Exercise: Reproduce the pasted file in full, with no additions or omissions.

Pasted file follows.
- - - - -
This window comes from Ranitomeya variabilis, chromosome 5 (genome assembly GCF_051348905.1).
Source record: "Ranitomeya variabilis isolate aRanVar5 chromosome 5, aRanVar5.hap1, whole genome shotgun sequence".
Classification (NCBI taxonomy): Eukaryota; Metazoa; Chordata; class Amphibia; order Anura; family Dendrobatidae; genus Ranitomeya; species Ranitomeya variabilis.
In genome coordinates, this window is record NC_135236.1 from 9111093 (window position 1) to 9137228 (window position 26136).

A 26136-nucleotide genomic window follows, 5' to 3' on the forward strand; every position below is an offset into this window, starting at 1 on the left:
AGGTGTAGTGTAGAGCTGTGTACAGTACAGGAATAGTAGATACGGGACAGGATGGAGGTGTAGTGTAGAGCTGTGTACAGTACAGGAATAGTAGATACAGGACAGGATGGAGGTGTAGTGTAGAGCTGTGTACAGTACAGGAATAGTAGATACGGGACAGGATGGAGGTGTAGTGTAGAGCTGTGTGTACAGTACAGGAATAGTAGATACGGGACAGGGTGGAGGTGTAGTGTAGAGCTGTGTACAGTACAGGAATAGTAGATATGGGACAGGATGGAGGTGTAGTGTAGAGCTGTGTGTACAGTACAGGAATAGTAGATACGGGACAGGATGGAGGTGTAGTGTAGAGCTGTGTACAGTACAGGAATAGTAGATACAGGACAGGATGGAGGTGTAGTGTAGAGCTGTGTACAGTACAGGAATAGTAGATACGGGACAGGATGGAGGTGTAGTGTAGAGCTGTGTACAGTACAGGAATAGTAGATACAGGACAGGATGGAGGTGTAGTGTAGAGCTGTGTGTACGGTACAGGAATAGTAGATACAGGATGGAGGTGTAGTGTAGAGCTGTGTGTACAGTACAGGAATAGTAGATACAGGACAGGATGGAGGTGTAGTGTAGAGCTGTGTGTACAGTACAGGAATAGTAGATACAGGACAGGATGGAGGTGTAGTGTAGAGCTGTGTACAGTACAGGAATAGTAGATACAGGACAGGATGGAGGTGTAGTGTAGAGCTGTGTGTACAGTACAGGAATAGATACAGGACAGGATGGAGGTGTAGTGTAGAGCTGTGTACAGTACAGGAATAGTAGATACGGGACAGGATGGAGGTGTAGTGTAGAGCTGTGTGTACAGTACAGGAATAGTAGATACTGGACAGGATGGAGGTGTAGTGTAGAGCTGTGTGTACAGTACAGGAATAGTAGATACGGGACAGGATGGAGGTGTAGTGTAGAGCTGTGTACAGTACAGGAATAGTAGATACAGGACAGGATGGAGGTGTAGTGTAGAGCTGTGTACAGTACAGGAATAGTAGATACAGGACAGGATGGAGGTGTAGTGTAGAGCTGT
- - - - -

This window comes from Ranitomeya variabilis, chromosome 5 (genome assembly GCF_051348905.1).
Source record: "Ranitomeya variabilis isolate aRanVar5 chromosome 5, aRanVar5.hap1, whole genome shotgun sequence".
Classification (NCBI taxonomy): Eukaryota; Metazoa; Chordata; class Amphibia; order Anura; family Dendrobatidae; genus Ranitomeya; species Ranitomeya variabilis.
In genome coordinates, this window is record NC_135236.1 from 9111093 (window position 1) to 9137228 (window position 26136).

A 26136-nucleotide genomic window follows, 5' to 3' on the forward strand; every position below is an offset into this window, starting at 1 on the left:
AGGTGTAGTGTAGAGCTGTGTACAGTACAGGAATAGTAGATACGGGACAGGATGGAGGTGTAGTGTAGAGCTGTGTACAGTACAGGAATAGTAGATACAGGACAGGATGGAGGTGTAGTGTAGAGCTGTGTACAGTACAGGAATAGTAGATACGGGACAGGATGGAGGTGTAGTGTAGAGCTGTGTGTACAGTACAGGAATAGTAGATACGGGACAGGGTGGAGGTGTAGTGTAGAGCTGTGTACAGTACAGGAATAGTAGATATGGGACAGGATGGAGGTGTAGTGTAGAGCTGTGTGTACAGTACAGGAATAGTAGATACGGGACAGGATGGAGGTGTAGTGTAGAGCTGTGTACAGTACAGGAATAGTAGATACAGGACAGGATGGAGGTGTAGTGTAGAGCTGTGTACAGTACAGGAATAGTAGATACGGGACAGGATGGAGGTGTAGTGTAGAGCTGTGTACAGTACAGGAATAGTAGATACAGGACAGGATGGAGGTGTAGTGTAGAGCTGTGTGTACGGTACAGGAATAGTAGATACAGGATGGAGGTGTAGTGTAGAGCTGTGTGTACAGTACAGGAATAGTAGATACAGGACAGGATGGAGGTGTAGTGTAGAGCTGTGTGTACAGTACAGGAATAGTAGATACAGGACAGGATGGAGGTGTAGTGTAGAGCTGTGTACAGTACAGGAATAGTAGATACAGGACAGGATGGAGGTGTAGTGTAGAGCTGTGTGTACAGTACAGGAATAGATACAGGACAGGATGGAGGTGTAGTGTAGAGCTGTGTACAGTACAGGAATAGTAGATACGGGACAGGATGGAGGTGTAGTGTAGAGCTGTGTGTACAGTACAGGAATAGTAGATACTGGACAGGATGGAGGTGTAGTGTAGAGCTGTGTGTACAGTACAGGAATAGTAGATACGGGACAGGATGGAGGTGTAGTGTAGAGCTGTGTACAGTACAGGAATAGTAGATACAGGACAGGATGGAGGTGTAGTGTAGAGCTGTGTACAGTACAGGAATAGTAGATACAGGACAGGATGGAGGTGTAGTGTAGAGCTGT